In contrast, the clinical variables predictive of risk according to the ACC/AHA and the Lee cardiac risk index did not correlate significantly with the PCTIE. These findings do not coincide with the results of previous works that demonstrated the efficacy of these indices for the prediction of cardiovascular complications in patients undergoing noncardiac surgery.23,24 This discrepancy could depend on the different types of surgery (thoracic versus vascular surgery in most of the previous studies) and on the clinical outcomes considered (asymptomatic PCTIE vs clinically manifest events).

The present study reveals no significant correlation between the PCTIE and hemodynamic instability during the perioperative period, a circumstance that can change the balance between the needs and the delivery of myocardial oxygen. McFalls et al25 demonstrated that preventive coronary revascularization prior to major elective vascular surgery in clinically stable patients has no positive influence on the incidence of postoperative myocardial infarctions, defined by increases in cTn. Together, these data support the hypothesis that mechanisms other than epicardial stenosis that limit the flow (for example, epicardial artery spasm, microvascular obstruction, thrombosis of vulnerable coronary plaques) could participate in the pathogenesis of perioperative myocardial damage.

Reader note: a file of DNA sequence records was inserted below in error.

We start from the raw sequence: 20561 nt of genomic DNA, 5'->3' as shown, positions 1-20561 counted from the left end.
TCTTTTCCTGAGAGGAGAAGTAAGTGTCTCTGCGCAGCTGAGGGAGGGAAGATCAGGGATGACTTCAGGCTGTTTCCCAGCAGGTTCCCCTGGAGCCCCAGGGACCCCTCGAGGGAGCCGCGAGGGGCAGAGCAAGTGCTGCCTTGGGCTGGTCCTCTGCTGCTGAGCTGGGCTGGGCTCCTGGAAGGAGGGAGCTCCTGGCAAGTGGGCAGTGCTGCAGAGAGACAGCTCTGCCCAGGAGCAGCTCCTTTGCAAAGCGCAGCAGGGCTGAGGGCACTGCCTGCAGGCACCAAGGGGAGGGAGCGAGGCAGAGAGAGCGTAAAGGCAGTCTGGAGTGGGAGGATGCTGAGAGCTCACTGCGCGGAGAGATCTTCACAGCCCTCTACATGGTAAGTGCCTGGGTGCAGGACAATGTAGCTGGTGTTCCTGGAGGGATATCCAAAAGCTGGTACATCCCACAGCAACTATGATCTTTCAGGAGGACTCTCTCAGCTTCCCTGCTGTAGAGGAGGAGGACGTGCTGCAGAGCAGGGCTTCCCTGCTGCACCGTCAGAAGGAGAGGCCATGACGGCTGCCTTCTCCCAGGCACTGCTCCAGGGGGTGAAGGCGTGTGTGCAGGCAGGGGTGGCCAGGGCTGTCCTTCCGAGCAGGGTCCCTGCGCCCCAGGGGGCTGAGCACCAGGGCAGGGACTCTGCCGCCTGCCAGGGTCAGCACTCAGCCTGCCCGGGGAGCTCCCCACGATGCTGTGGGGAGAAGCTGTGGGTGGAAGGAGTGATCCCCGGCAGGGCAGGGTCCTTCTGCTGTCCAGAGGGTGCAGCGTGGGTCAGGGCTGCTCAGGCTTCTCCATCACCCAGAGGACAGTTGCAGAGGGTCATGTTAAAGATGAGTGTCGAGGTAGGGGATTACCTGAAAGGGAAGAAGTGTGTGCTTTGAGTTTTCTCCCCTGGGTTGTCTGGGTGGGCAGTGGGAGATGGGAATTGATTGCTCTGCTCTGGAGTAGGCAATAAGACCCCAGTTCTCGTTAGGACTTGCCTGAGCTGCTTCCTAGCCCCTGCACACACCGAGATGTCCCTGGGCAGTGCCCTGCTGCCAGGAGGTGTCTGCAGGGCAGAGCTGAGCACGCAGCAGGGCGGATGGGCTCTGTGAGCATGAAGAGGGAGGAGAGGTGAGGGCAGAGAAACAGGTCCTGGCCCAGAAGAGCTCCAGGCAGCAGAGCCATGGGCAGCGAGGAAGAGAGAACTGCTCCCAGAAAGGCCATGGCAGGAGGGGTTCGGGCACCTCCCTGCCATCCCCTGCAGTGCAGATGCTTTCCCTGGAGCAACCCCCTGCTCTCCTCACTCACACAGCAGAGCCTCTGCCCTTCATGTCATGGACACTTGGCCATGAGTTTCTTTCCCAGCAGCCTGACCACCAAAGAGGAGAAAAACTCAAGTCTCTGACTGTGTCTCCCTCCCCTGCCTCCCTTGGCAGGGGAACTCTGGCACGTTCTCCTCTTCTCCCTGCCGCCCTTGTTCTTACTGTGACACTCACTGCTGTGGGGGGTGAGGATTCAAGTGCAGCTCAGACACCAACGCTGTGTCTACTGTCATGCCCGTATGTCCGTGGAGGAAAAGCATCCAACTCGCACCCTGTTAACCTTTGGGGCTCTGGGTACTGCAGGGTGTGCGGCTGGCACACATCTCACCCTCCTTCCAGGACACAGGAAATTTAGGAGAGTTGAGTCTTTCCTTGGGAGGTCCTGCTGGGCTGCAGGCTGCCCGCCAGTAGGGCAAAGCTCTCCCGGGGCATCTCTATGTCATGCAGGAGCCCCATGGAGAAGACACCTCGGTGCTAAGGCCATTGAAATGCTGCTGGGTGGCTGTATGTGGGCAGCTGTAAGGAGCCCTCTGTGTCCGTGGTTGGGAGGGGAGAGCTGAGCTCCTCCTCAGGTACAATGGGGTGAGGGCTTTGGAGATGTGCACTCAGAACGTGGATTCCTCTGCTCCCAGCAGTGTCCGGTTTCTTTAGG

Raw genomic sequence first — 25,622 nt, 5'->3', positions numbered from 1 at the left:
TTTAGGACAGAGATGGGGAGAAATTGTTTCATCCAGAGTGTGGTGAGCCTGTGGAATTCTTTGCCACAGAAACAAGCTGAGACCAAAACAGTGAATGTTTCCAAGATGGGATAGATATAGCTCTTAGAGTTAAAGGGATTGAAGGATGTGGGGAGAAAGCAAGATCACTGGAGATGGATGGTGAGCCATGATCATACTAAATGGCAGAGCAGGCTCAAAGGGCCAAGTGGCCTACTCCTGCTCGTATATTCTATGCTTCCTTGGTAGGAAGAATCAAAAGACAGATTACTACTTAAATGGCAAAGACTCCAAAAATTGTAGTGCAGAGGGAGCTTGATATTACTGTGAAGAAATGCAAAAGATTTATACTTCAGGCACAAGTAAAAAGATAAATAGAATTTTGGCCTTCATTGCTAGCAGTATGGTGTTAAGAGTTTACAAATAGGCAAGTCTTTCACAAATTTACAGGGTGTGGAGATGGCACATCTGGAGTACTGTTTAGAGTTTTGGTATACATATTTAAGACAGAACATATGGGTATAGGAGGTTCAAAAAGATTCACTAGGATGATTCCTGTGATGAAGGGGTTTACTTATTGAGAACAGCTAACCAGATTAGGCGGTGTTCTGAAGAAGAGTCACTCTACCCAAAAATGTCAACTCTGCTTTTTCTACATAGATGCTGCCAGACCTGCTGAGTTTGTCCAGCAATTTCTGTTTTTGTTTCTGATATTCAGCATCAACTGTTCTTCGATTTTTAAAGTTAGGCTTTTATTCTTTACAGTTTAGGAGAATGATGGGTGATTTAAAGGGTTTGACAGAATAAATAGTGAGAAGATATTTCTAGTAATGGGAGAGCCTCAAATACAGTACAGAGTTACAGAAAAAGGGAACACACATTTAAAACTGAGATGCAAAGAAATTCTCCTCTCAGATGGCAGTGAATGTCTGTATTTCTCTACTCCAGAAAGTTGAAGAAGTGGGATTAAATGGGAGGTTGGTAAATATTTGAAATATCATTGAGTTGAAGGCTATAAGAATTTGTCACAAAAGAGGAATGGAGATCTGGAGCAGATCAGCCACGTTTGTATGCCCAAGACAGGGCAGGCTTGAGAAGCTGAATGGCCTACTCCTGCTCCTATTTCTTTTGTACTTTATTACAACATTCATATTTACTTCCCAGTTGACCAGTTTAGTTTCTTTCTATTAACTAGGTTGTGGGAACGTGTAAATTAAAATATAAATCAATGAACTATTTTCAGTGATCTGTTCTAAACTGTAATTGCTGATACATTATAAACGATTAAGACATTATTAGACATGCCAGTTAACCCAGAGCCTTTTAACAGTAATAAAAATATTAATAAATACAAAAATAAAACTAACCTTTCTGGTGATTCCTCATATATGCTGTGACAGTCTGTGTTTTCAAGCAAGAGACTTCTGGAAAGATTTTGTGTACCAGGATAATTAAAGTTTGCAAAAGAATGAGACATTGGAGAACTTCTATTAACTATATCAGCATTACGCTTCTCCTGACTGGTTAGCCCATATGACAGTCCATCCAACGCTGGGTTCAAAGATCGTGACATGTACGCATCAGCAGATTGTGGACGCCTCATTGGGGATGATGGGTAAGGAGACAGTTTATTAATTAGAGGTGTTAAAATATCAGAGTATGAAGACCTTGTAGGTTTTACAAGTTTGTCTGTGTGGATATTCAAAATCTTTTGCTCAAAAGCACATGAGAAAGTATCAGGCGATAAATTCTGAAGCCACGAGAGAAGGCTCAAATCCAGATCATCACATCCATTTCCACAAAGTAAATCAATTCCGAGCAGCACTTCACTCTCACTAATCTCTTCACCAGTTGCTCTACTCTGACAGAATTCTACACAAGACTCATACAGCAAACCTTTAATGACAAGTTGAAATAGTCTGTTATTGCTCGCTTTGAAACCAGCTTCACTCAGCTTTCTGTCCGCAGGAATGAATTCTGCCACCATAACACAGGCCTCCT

Inflammation plays a central role in coronary artery disease, and increases in CRP predict coronary events in apparently healthy individuals.12,13 Systemic inflammatory activation originates in the atherosclerotic vessels,26 but there are data that indicate that, in addition to being a marker of atherosclerosis, systemic inflammation might itself promote it.12,13 Treatment with statins reduces perioperative cardiac complications in patients who undergo vascular surgery.27 In addition to reducing the serum cholesterol concentration, the antiinflammatory effect of statins may stabilize the atherosclerotic plaques.

These indirect tests further support the role of inflammation in the pathogenesis of postoperative myocardial lesions. Data from recent studies indicate that the preoperative serum CRP concentrations can predict the prognosis in patients undergoing cancer surgery,28,29 but the correlation between the baseline CRP and PCTIE in thoracic surgery had never been studied. Assuming that a proinflammatory state can produce PCTIE in a critical and stressful situation like the perioperative period, we evaluated the correlation between the baseline CRP and PCTIE in patients with possible extravascular inflammatory foci and a high prevalence of coronary artery disease or coronary risk factors.

The lack of statistically significant correlation between CRP and PCTIE could be due to the small sample size and to the wide dispersion of the CRP concentrations, which may have masked its predictive power.